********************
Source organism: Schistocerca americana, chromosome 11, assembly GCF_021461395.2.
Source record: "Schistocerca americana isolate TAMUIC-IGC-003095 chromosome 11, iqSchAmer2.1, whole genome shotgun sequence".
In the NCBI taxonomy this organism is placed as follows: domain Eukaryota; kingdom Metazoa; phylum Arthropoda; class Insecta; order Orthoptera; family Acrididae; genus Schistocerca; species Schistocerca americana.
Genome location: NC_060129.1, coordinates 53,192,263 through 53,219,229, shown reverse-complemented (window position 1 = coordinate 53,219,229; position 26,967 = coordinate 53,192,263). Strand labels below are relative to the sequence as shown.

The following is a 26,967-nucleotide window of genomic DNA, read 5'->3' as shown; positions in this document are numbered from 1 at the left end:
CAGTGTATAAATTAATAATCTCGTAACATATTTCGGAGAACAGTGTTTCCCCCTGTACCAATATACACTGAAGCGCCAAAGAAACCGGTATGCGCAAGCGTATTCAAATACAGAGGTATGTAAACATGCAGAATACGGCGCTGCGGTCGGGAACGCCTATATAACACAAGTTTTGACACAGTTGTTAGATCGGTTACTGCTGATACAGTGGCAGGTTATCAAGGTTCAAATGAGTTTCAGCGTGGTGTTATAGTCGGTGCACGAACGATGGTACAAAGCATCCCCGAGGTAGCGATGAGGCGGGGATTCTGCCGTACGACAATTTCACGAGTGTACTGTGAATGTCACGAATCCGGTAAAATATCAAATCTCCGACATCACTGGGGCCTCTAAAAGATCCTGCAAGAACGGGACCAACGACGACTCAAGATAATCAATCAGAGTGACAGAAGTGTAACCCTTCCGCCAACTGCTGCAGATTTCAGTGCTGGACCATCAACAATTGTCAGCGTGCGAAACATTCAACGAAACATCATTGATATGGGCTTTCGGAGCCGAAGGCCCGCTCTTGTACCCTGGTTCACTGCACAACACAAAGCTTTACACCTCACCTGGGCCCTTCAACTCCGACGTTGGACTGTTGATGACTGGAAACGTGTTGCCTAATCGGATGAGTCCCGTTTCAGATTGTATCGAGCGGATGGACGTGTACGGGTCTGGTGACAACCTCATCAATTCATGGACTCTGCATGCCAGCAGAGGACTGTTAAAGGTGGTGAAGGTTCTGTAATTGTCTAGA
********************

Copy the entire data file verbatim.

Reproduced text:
Source organism: Schistocerca americana, chromosome 11, assembly GCF_021461395.2.
Source record: "Schistocerca americana isolate TAMUIC-IGC-003095 chromosome 11, iqSchAmer2.1, whole genome shotgun sequence".
In the NCBI taxonomy this organism is placed as follows: domain Eukaryota; kingdom Metazoa; phylum Arthropoda; class Insecta; order Orthoptera; family Acrididae; genus Schistocerca; species Schistocerca americana.
Genome location: NC_060129.1, coordinates 53,192,263 through 53,219,229, shown reverse-complemented (window position 1 = coordinate 53,219,229; position 26,967 = coordinate 53,192,263). Strand labels below are relative to the sequence as shown.

The following is a 26,967-nucleotide window of genomic DNA, read 5'->3' as shown; positions in this document are numbered from 1 at the left end:
CAGTGTATAAATTAATAATCTCGTAACATATTTCGGAGAACAGTGTTTCCCCCTGTACCAATATACACTGAAGCGCCAAAGAAACCGGTATGCGCAAGCGTATTCAAATACAGAGGTATGTAAACATGCAGAATACGGCGCTGCGGTCGGGAACGCCTATATAACACAAGTTTTGACACAGTTGTTAGATCGGTTACTGCTGATACAGTGGCAGGTTATCAAGGTTCAAATGAGTTTCAGCGTGGTGTTATAGTCGGTGCACGAACGATGGTACAAAGCATCCCCGAGGTAGCGATGAGGCGGGGATTCTGCCGTACGACAATTTCACGAGTGTACTGTGAATGTCACGAATCCGGTAAAATATCAAATCTCCGACATCACTGGGGCCTCTAAAAGATCCTGCAAGAACGGGACCAACGACGACTCAAGATAATCAATCAGAGTGACAGAAGTGTAACCCTTCCGCCAACTGCTGCAGATTTCAGTGCTGGACCATCAACAATTGTCAGCGTGCGAAACATTCAACGAAACATCATTGATATGGGCTTTCGGAGCCGAAGGCCCGCTCTTGTACCCTGGTTCACTGCACAACACAAAGCTTTACACCTCACCTGGGCCCTTCAACTCCGACGTTGGACTGTTGATGACTGGAAACGTGTTGCCTAATCGGATGAGTCCCGTTTCAGATTGTATCGAGCGGATGGACGTGTACGGGTCTGGTGACAACCTCATCAATTCATGGACTCTGCATGCCAGCAGAGGACTGTTAAAGGTGGTGAAGGTTCTGTAATTGTCTAGA